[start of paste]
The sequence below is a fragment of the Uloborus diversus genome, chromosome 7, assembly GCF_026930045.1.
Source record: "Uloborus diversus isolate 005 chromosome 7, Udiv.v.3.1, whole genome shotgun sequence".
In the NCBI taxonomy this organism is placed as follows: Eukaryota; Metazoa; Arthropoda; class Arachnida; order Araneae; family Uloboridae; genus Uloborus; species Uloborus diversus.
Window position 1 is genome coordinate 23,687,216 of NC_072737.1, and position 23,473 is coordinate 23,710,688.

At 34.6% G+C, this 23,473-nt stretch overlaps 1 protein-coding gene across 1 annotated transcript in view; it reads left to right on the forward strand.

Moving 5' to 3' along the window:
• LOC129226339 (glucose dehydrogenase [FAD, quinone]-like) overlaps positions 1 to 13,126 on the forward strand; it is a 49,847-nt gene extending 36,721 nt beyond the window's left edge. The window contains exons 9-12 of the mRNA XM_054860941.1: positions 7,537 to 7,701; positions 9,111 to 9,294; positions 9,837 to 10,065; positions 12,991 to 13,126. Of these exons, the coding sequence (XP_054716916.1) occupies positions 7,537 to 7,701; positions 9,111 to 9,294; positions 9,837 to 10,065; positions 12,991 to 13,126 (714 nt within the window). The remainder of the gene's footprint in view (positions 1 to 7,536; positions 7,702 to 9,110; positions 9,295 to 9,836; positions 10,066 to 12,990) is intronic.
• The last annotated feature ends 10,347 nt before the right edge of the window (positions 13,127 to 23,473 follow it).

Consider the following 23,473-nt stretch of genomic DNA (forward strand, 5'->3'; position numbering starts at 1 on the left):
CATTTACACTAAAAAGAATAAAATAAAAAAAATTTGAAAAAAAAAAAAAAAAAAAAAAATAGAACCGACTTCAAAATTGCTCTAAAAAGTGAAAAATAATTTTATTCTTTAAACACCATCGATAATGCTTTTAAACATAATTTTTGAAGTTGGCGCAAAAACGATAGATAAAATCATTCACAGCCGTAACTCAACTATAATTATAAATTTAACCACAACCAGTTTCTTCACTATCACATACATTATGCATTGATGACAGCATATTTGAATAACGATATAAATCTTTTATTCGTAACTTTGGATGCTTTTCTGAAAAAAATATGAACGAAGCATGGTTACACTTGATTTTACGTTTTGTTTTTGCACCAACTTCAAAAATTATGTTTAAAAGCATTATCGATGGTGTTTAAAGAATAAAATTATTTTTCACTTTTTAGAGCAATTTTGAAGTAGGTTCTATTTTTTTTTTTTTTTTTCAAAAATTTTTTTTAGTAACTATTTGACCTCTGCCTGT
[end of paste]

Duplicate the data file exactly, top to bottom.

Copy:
The sequence below is a fragment of the Uloborus diversus genome, chromosome 7, assembly GCF_026930045.1.
Source record: "Uloborus diversus isolate 005 chromosome 7, Udiv.v.3.1, whole genome shotgun sequence".
In the NCBI taxonomy this organism is placed as follows: Eukaryota; Metazoa; Arthropoda; class Arachnida; order Araneae; family Uloboridae; genus Uloborus; species Uloborus diversus.
Window position 1 is genome coordinate 23,687,216 of NC_072737.1, and position 23,473 is coordinate 23,710,688.

At 34.6% G+C, this 23,473-nt stretch overlaps 1 protein-coding gene across 1 annotated transcript in view; it reads left to right on the forward strand.

Moving 5' to 3' along the window:
• LOC129226339 (glucose dehydrogenase [FAD, quinone]-like) overlaps positions 1 to 13,126 on the forward strand; it is a 49,847-nt gene extending 36,721 nt beyond the window's left edge. The window contains exons 9-12 of the mRNA XM_054860941.1: positions 7,537 to 7,701; positions 9,111 to 9,294; positions 9,837 to 10,065; positions 12,991 to 13,126. Of these exons, the coding sequence (XP_054716916.1) occupies positions 7,537 to 7,701; positions 9,111 to 9,294; positions 9,837 to 10,065; positions 12,991 to 13,126 (714 nt within the window). The remainder of the gene's footprint in view (positions 1 to 7,536; positions 7,702 to 9,110; positions 9,295 to 9,836; positions 10,066 to 12,990) is intronic.
• The last annotated feature ends 10,347 nt before the right edge of the window (positions 13,127 to 23,473 follow it).

Consider the following 23,473-nt stretch of genomic DNA (forward strand, 5'->3'; position numbering starts at 1 on the left):
CATTTACACTAAAAAGAATAAAATAAAAAAAATTTGAAAAAAAAAAAAAAAAAAAAAAATAGAACCGACTTCAAAATTGCTCTAAAAAGTGAAAAATAATTTTATTCTTTAAACACCATCGATAATGCTTTTAAACATAATTTTTGAAGTTGGCGCAAAAACGATAGATAAAATCATTCACAGCCGTAACTCAACTATAATTATAAATTTAACCACAACCAGTTTCTTCACTATCACATACATTATGCATTGATGACAGCATATTTGAATAACGATATAAATCTTTTATTCGTAACTTTGGATGCTTTTCTGAAAAAAATATGAACGAAGCATGGTTACACTTGATTTTACGTTTTGTTTTTGCACCAACTTCAAAAATTATGTTTAAAAGCATTATCGATGGTGTTTAAAGAATAAAATTATTTTTCACTTTTTAGAGCAATTTTGAAGTAGGTTCTATTTTTTTTTTTTTTTTTCAAAAATTTTTTTTAGTAACTATTTGACCTCTGCCTGT